2 minute read

Nella/Fionn Gocal


My relationship with gender has always been a complex one. Luckily, as a child, I was never made to conform to the gendered stereotypes that are often forced on us, the pink and the blue, instead my parents allowed me to explore and experiment however I pleased, and this helped me discover and come to terms with being non-binary. Although I am so lucky to have the continuous support of my parents, I think, in a way, not having the gendered constraints that many other kids had, I came upon my time of self-discovery quite late. I had no concepts to base my gendered questions off, and this led to me searching in the dark for a couple of years. I experimented with presenting myself with overly masculine traits, but I was increasingly uncomfortable. I then made an attempt at presenting overly feminine traits, but that too caused me discomfort. Eventually, I found a type of ambiguity to my expression. After growing up fixated on the way I appeared to other people, I adopted a strange coping strategy that was heavily intertwined with my gender. As I often feel discomfort from being perceived as female in public, the way I try to combat it is by meticulously planning my outfits so as to attempt to force others to perceive me as something other than a binary gender. It’s a strange obsession that I have only seen in other trans/gender non-conforming (GNC) individuals. Personally, I think of it as a safety net. If I make myself appear alternative or ‘dressed up’, the people looking will perceive me as something other than ‘normal’, and for me, this confirms my ambiguous gender. As problematic as this is, it provides me with some form of comfort.


Danielle Goodland

Unfortunately, this hyper-obsession with the way I present is only one of many symptoms caused by internalised transphobia. Although it does grant me some escape, it all comes down to a similar issue; the negative view society has on those who do not conform to the cisgender, binary ideals. Any trans/GNC person who is growing up in present day society would know, it’s impossible not to internalise at least some of the transphobic messages that western culture and media feed us, and this is what leads to internalised transphobia.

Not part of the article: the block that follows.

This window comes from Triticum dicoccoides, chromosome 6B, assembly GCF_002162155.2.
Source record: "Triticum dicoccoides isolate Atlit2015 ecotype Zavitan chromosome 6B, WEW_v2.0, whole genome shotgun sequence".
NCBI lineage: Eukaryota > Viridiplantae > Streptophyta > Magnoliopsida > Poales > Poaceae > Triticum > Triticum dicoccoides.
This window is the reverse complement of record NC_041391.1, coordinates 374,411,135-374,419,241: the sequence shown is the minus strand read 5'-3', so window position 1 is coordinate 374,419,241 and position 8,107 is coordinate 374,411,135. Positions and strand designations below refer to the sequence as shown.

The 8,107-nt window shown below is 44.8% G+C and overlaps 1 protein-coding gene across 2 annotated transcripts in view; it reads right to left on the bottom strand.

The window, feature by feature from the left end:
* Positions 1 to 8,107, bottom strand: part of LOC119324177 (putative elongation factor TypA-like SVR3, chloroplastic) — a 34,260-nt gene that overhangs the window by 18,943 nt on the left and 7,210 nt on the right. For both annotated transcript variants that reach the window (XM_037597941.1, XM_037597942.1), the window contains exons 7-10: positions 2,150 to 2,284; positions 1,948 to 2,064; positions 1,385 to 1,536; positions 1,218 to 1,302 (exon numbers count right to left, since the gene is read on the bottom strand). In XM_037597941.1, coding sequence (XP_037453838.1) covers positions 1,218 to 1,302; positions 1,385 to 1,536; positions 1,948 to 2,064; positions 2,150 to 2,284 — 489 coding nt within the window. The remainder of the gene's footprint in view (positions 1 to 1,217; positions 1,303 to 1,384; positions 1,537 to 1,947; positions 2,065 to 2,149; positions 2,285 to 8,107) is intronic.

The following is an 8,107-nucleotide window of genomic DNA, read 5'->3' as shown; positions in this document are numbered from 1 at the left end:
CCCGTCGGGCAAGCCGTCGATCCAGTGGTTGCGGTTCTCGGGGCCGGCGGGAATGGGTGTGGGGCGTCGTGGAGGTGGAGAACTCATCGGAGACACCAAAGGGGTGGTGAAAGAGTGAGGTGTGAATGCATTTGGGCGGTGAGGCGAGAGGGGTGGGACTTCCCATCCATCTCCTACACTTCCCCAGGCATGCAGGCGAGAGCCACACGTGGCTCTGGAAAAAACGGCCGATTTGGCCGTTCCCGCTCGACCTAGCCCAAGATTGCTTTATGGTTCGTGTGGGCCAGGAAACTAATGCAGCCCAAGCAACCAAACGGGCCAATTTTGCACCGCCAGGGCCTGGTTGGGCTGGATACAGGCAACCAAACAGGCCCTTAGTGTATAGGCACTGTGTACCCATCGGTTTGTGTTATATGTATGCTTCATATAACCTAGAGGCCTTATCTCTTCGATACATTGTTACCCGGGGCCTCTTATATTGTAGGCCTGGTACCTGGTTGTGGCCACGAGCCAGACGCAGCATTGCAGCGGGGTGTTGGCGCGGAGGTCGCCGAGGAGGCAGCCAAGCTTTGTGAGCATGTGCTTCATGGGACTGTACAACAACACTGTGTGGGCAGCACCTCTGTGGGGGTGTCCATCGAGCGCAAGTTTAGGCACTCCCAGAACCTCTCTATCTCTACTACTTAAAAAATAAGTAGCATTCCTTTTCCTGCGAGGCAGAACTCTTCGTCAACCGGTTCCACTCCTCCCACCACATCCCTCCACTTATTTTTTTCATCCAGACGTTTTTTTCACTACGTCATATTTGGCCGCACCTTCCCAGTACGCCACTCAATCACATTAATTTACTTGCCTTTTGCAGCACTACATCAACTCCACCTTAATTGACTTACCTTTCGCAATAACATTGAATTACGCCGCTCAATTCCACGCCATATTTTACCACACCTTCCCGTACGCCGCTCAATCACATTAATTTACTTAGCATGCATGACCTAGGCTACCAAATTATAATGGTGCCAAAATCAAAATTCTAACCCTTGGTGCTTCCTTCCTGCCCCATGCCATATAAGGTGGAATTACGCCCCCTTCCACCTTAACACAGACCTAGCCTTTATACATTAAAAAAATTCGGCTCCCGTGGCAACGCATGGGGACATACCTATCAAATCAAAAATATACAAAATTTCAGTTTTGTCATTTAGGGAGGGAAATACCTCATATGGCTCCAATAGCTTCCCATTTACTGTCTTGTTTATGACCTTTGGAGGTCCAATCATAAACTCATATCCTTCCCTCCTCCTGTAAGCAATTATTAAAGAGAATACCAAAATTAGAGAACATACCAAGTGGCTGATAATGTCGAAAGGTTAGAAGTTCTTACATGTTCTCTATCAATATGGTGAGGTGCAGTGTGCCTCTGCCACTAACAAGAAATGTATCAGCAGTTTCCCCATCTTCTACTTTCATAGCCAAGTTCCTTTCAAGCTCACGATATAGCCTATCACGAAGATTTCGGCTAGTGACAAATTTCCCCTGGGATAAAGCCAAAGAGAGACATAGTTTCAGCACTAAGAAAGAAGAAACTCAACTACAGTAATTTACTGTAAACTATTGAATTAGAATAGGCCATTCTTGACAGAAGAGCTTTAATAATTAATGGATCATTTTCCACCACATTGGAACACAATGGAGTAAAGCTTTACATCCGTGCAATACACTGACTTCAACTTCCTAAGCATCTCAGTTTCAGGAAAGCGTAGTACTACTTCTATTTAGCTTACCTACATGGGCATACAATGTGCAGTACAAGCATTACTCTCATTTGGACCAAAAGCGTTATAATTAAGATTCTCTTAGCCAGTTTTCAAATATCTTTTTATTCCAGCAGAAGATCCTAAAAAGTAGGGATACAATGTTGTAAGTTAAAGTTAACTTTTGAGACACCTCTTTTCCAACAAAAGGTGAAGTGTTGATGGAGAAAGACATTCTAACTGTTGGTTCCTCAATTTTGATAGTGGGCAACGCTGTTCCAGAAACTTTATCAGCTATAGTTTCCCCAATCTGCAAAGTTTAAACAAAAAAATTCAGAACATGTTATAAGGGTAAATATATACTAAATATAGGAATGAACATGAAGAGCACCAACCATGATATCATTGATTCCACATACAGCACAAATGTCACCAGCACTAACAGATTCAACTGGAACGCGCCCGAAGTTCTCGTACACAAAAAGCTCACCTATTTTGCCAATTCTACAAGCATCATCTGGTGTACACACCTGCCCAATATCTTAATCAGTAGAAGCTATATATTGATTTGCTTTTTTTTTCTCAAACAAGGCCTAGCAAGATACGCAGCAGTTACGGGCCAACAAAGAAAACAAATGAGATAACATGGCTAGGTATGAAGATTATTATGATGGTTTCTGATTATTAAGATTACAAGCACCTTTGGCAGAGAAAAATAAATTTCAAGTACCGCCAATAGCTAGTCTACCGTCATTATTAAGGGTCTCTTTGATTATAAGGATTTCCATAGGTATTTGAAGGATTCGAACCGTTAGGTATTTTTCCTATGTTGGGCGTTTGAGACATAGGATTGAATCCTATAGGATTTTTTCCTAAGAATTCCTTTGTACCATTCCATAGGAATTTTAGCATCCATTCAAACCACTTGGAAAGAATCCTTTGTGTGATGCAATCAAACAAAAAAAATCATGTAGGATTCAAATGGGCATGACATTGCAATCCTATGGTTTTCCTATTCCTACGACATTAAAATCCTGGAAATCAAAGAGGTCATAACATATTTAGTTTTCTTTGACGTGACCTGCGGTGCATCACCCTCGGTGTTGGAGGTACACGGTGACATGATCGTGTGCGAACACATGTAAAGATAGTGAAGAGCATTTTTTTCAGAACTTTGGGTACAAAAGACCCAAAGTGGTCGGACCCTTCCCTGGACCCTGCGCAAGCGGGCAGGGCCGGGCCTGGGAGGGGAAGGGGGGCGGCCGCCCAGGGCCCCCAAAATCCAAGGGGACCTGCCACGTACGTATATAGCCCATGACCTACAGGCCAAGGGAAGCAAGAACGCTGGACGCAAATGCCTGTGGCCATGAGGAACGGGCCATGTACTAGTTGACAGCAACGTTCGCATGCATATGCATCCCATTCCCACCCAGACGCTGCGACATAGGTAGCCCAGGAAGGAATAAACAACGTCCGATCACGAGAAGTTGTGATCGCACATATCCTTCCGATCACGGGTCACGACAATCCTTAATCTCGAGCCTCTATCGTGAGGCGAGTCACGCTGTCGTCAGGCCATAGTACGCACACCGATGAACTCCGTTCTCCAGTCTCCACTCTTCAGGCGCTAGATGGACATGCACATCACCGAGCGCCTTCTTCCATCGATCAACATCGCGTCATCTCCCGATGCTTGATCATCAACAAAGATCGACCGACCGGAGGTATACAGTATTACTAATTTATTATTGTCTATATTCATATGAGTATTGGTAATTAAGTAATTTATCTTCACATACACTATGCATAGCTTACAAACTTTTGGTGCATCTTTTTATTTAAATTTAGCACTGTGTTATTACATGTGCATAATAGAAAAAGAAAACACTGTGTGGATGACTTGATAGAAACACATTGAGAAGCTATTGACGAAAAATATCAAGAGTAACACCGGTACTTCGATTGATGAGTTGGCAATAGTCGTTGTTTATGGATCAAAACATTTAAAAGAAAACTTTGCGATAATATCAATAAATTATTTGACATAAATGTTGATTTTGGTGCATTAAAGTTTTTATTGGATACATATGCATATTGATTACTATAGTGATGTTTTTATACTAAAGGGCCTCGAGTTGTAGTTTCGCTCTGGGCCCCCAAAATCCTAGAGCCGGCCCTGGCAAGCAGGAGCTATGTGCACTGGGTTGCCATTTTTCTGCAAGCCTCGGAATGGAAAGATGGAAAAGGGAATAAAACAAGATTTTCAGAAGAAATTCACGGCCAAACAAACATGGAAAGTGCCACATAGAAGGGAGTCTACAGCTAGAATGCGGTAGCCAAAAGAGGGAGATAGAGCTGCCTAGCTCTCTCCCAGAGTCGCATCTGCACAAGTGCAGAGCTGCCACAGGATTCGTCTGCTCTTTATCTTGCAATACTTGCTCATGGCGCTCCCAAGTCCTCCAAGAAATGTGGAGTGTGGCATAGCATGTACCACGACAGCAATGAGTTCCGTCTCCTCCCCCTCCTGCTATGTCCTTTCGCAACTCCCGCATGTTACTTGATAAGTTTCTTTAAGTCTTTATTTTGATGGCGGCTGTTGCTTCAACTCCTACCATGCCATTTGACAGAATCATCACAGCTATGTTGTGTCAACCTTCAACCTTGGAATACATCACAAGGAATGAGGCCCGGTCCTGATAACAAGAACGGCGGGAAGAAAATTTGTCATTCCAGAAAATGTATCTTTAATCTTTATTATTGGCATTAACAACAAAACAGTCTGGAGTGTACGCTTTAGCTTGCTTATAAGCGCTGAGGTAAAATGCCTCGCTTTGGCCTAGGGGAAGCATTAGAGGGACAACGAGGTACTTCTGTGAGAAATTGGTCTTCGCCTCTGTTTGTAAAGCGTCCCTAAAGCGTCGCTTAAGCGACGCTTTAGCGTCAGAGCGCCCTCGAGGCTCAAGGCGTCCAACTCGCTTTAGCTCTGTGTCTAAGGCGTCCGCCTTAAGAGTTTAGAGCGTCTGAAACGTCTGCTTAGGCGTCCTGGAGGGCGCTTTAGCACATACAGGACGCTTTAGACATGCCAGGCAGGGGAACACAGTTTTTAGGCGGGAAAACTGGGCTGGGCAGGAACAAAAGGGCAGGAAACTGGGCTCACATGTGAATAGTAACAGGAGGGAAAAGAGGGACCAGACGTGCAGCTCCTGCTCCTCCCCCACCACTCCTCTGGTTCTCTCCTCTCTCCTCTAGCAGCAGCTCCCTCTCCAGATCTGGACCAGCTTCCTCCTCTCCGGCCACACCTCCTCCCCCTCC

These feelings and thoughts really tried to force me to suppress my gendered feelings and attempted to make me conform to the binary of either boy or girl. The feelings tried to strip me of my gender fluidity and force me to pick one, as society often tells us to. For some, this is a possibility; for me, it was not.

I found a type of ambiguity to my expression.

I have always felt as though my concept of gender has been flawed. It’s always just a step too far away for me to grasp and so, after many years of attempting to understand it, I just gave up and became happy with not knowing. This, in itself, helped me realise that it’s okay to view my gender as fluid, as something that is always changing, or that doesn’t always exist. This experience is somewhat unique and although people may not completely understand it, it is mine, and that makes it true, and authentic.